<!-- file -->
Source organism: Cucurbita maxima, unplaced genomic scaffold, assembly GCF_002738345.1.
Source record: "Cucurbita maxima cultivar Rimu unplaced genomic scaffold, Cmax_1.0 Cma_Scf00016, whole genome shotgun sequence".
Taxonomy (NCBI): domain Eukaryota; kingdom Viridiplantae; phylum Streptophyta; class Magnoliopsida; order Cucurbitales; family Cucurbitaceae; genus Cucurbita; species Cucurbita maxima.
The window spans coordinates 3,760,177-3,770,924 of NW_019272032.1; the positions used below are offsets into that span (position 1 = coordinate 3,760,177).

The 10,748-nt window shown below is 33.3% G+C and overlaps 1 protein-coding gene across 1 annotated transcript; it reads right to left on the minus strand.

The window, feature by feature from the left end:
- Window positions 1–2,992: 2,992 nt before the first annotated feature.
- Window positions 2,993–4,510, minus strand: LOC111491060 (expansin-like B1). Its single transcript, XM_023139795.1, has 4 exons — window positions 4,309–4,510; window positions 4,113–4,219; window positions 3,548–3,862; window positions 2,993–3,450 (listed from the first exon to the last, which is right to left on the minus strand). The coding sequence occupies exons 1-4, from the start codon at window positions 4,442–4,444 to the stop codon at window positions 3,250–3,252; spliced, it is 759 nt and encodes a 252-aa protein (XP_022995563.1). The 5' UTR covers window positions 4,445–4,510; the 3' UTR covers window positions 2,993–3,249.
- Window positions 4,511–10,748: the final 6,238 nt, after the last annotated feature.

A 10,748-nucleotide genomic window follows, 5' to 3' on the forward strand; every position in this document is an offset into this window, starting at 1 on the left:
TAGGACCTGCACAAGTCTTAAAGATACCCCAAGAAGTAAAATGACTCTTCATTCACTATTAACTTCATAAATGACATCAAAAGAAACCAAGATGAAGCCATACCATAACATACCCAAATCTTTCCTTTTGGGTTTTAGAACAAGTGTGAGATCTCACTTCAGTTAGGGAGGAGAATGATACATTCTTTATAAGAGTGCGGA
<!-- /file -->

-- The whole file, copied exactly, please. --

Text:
Source organism: Cucurbita maxima, unplaced genomic scaffold, assembly GCF_002738345.1.
Source record: "Cucurbita maxima cultivar Rimu unplaced genomic scaffold, Cmax_1.0 Cma_Scf00016, whole genome shotgun sequence".
Taxonomy (NCBI): domain Eukaryota; kingdom Viridiplantae; phylum Streptophyta; class Magnoliopsida; order Cucurbitales; family Cucurbitaceae; genus Cucurbita; species Cucurbita maxima.
The window spans coordinates 3,760,177-3,770,924 of NW_019272032.1; the positions used below are offsets into that span (position 1 = coordinate 3,760,177).

The 10,748-nt window shown below is 33.3% G+C and overlaps 1 protein-coding gene across 1 annotated transcript; it reads right to left on the minus strand.

The window, feature by feature from the left end:
- Window positions 1–2,992: 2,992 nt before the first annotated feature.
- Window positions 2,993–4,510, minus strand: LOC111491060 (expansin-like B1). Its single transcript, XM_023139795.1, has 4 exons — window positions 4,309–4,510; window positions 4,113–4,219; window positions 3,548–3,862; window positions 2,993–3,450 (listed from the first exon to the last, which is right to left on the minus strand). The coding sequence occupies exons 1-4, from the start codon at window positions 4,442–4,444 to the stop codon at window positions 3,250–3,252; spliced, it is 759 nt and encodes a 252-aa protein (XP_022995563.1). The 5' UTR covers window positions 4,445–4,510; the 3' UTR covers window positions 2,993–3,249.
- Window positions 4,511–10,748: the final 6,238 nt, after the last annotated feature.

A 10,748-nucleotide genomic window follows, 5' to 3' on the forward strand; every position in this document is an offset into this window, starting at 1 on the left:
TAGGACCTGCACAAGTCTTAAAGATACCCCAAGAAGTAAAATGACTCTTCATTCACTATTAACTTCATAAATGACATCAAAAGAAACCAAGATGAAGCCATACCATAACATACCCAAATCTTTCCTTTTGGGTTTTAGAACAAGTGTGAGATCTCACTTCAGTTAGGGAGGAGAATGATACATTCTTTATAAGAGTGCGGA